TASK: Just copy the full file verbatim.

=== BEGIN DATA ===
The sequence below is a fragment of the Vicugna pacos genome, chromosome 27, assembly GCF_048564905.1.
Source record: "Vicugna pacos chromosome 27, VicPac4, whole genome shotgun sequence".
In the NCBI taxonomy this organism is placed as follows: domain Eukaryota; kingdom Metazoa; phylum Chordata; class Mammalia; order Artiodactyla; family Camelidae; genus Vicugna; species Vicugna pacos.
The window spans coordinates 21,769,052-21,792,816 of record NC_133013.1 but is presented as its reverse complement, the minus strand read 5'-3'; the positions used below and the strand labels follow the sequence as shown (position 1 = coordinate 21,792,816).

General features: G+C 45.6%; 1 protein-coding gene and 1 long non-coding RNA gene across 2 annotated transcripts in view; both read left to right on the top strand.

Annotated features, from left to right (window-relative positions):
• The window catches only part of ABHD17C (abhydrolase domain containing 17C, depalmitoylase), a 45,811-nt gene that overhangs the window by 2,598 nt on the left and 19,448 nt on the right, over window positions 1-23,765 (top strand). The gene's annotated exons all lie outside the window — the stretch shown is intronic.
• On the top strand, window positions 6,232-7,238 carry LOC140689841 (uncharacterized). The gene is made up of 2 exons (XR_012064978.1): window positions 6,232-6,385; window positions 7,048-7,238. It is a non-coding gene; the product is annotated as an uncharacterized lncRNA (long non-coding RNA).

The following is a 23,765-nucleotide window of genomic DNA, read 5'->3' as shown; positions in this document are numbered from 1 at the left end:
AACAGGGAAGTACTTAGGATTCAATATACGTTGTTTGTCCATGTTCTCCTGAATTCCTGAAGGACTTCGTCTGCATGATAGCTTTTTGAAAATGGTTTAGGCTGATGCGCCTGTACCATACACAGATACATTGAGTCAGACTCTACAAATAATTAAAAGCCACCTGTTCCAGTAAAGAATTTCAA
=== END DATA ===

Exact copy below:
The sequence below is a fragment of the Vicugna pacos genome, chromosome 27, assembly GCF_048564905.1.
Source record: "Vicugna pacos chromosome 27, VicPac4, whole genome shotgun sequence".
In the NCBI taxonomy this organism is placed as follows: domain Eukaryota; kingdom Metazoa; phylum Chordata; class Mammalia; order Artiodactyla; family Camelidae; genus Vicugna; species Vicugna pacos.
The window spans coordinates 21,769,052-21,792,816 of record NC_133013.1 but is presented as its reverse complement, the minus strand read 5'-3'; the positions used below and the strand labels follow the sequence as shown (position 1 = coordinate 21,792,816).

General features: G+C 45.6%; 1 protein-coding gene and 1 long non-coding RNA gene across 2 annotated transcripts in view; both read left to right on the top strand.

Annotated features, from left to right (window-relative positions):
• The window catches only part of ABHD17C (abhydrolase domain containing 17C, depalmitoylase), a 45,811-nt gene that overhangs the window by 2,598 nt on the left and 19,448 nt on the right, over window positions 1-23,765 (top strand). The gene's annotated exons all lie outside the window — the stretch shown is intronic.
• On the top strand, window positions 6,232-7,238 carry LOC140689841 (uncharacterized). The gene is made up of 2 exons (XR_012064978.1): window positions 6,232-6,385; window positions 7,048-7,238. It is a non-coding gene; the product is annotated as an uncharacterized lncRNA (long non-coding RNA).

The following is a 23,765-nucleotide window of genomic DNA, read 5'->3' as shown; positions in this document are numbered from 1 at the left end:
AACAGGGAAGTACTTAGGATTCAATATACGTTGTTTGTCCATGTTCTCCTGAATTCCTGAAGGACTTCGTCTGCATGATAGCTTTTTGAAAATGGTTTAGGCTGATGCGCCTGTACCATACACAGATACATTGAGTCAGACTCTACAAATAATTAAAAGCCACCTGTTCCAGTAAAGAATTTCAA